Firstlight: From the Renaissance to Romanticism in Europe and the Pacific


Series: Focus on Civilizations and Cultures

BISAC: HIS037020

The chapters of this book discuss in differing ways the transition in the second millennium of the Common Era from the Renaissance, through Enlightenment and subsequently, Romanticism, with a focus in Europe and the Pacific from the fifteenth to the nineteenth centuries. The book highlights salient features of each movement, using examples from the lives and works of critical exponents of each – artists, poets, playwrights, philosophers, engineers, navigators, and explorers. The aim has been to impart knowledge of each period, describe characteristics of the way in which the three movements transitioned from one to another through a particular thematic or topical focus, and outline central terms and concepts pertaining to them.

In doing so, it is clear that the period of European and Pacific history that spanned the fifteenth to nineteenth centuries brought tremendous change on the human psyche and saw unprecedented development of industry, culture, arts, science and a flowering of the human imagination as well as a strengthening of the human capacity for reason. The Renaissance, and the transition between Enlightenment and Romanticism was indeed, a ‘firstlight’ after the long dark ages in Europe, America and the Pacific West; it provided the impetus for the forces of change that impel progress in the present day. To make ‘observations’ of key figures and texts at various stages and events of the half-millennia in focus is also to reveal the perplexing change, society and human understanding of it was undergoing and to explore critical ideas and inventions of art and science that shaped the modern world. (Imprint: Nova)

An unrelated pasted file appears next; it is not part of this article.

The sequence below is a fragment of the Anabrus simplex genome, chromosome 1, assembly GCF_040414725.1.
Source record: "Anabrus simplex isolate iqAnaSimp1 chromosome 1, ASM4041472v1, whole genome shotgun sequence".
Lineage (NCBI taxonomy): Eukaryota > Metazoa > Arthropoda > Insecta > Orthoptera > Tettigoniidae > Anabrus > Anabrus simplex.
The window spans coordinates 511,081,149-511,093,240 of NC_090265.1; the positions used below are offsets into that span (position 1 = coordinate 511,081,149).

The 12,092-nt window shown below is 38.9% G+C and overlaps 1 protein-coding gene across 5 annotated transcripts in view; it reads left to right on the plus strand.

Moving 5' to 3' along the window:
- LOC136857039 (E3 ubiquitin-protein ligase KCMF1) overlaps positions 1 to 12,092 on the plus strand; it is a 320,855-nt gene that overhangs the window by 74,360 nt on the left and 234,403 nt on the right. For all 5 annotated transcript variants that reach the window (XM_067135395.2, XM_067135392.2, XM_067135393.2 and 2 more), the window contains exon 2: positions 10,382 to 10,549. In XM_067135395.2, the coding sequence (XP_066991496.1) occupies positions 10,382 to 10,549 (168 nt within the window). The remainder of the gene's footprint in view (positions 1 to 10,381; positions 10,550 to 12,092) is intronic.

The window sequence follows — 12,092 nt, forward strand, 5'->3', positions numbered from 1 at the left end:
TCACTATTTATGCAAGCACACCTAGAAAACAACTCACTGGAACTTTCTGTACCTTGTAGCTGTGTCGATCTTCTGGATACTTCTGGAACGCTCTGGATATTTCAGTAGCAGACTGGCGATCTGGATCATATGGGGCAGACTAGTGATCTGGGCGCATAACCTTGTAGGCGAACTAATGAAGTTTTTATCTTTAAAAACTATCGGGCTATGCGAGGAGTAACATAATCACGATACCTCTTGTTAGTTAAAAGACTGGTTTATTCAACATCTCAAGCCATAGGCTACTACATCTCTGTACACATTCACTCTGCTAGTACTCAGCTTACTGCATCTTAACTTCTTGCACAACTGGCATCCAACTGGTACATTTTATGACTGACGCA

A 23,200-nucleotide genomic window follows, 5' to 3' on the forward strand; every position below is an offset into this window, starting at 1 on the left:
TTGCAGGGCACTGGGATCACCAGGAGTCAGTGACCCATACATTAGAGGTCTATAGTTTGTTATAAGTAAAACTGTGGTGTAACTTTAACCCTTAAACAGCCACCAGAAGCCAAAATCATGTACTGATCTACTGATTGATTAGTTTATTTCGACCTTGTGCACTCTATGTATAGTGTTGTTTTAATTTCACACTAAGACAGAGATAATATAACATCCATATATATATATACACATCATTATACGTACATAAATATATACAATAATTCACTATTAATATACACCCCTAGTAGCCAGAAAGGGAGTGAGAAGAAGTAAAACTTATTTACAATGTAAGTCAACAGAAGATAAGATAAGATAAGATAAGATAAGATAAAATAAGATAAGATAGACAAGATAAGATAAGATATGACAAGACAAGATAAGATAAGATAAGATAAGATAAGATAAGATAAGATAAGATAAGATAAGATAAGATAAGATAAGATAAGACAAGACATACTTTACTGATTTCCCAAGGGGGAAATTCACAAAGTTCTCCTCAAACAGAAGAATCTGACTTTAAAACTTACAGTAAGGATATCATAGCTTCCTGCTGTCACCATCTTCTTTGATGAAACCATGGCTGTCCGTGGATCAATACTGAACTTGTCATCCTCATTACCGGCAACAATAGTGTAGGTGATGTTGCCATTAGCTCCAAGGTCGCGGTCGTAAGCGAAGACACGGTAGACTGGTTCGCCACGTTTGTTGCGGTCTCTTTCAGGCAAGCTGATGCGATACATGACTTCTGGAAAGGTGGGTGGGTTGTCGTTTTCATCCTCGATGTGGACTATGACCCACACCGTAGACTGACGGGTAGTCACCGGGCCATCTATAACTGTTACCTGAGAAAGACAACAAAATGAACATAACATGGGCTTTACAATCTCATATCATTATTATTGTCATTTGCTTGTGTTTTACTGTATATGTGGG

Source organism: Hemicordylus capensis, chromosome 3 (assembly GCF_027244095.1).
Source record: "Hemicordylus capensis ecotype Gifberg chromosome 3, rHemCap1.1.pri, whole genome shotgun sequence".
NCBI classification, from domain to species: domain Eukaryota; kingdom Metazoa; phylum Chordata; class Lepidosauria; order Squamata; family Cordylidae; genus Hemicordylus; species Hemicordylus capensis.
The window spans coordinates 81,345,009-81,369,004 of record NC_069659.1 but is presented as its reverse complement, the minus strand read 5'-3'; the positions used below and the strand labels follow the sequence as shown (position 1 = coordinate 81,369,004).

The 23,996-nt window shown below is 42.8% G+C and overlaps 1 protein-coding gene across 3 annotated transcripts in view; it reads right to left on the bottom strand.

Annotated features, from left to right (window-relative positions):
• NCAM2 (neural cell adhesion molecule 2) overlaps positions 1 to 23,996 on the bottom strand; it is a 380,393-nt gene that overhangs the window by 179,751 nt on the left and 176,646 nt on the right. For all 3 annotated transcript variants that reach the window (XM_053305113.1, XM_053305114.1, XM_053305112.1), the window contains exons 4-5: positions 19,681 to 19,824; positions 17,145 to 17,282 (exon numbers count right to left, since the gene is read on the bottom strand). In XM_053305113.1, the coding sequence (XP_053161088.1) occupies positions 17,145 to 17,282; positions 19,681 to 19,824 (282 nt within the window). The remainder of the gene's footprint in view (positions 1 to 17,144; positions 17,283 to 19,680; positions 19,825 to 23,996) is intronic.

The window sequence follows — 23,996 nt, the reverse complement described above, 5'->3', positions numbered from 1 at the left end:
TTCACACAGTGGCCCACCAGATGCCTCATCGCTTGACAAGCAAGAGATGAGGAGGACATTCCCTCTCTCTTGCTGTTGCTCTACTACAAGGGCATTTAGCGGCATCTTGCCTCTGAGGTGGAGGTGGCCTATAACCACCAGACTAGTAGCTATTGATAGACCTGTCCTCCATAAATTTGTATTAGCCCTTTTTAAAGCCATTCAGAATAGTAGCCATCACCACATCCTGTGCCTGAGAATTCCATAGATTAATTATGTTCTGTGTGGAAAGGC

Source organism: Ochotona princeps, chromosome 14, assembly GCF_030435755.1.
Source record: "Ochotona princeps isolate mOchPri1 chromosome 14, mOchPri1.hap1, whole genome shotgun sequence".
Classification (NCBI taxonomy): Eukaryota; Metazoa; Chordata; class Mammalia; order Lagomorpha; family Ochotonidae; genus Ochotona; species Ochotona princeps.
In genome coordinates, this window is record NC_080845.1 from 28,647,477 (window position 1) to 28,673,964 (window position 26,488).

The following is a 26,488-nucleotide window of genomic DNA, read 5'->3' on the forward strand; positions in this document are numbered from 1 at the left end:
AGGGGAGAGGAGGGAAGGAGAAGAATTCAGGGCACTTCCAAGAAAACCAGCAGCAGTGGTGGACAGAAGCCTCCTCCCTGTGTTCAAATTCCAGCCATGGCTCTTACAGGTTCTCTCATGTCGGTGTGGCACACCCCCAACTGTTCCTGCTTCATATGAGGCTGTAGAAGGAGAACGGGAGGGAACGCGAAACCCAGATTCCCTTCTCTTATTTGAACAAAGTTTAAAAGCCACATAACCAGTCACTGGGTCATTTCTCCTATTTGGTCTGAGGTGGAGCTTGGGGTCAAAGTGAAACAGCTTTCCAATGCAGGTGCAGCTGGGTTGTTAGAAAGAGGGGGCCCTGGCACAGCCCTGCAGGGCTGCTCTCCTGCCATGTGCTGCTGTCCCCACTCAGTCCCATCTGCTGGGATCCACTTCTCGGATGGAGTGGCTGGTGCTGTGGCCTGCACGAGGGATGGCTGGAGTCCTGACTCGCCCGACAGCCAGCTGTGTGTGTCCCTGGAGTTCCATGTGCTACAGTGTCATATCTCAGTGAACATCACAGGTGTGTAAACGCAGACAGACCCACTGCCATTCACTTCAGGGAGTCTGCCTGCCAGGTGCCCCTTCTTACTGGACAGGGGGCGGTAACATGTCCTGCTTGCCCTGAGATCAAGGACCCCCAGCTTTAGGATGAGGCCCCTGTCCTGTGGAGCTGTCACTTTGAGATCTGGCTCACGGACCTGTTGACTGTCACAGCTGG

Table of Contents

Table of Contents



Chapter 1 – ‘Liberalis’ – Renaissance Humanism (pp. 1-12)

Chapter 2 – ‘To Furnish Thee to Belmont’ – William Shakespeare‘s ― “The Merchant of Venice” (pp. 13-22)

Chapter 3 – ‘L‘uomo Universale’ – Leonardo Da Vinci‘s ‘Vitruvian Man’ (pp. 23-30)

Chapter 4 – ‘Linearis’ – Renaissance Linear Perspective (pp. 31-38)

Chapter 5 – Deus Ex Machine – Goethe‘s ― “Faust: A Tragedy” (pp. 39-50)

Chapter 6 – The Man ‘With Roman Ideas’ – Napoleonic Portraiture (pp. 51-58)

Chapter 7 – ‘Like a Picture’ – Enlightenment and the Aesthetic Appreciation of Nature in Britain (pp. 59-70)

Chapter 8 – ‘The Pensive Wand‘rer in Their Shades’ – The Evangelists, Mungo Park and the Slave Writers (pp. 71-78)

Chapter 9 – ‘The Most Valuable Cargo …’ – Early Colonial Christian Encounters in New Zealand (pp. 79-86)

Chapter 10 – ‘The Dolphin and the Sextant’ – Traditional Knowledge and Modernity in Polynesian Navigation (pp. 87-98)

Chapter 11 – ‘Lonesome Spirit of the South Pole’ – Captain Cook‘s Voyages and Coleridge‘s ― “The Rime of the Ancient Mariner” (pp. 99-110)

Chapter 12 – Xanadu – Symbolism and Imagination in Samuel Taylor Coleridge‘s ‘Kubla Kahn’ (pp. 111-118)




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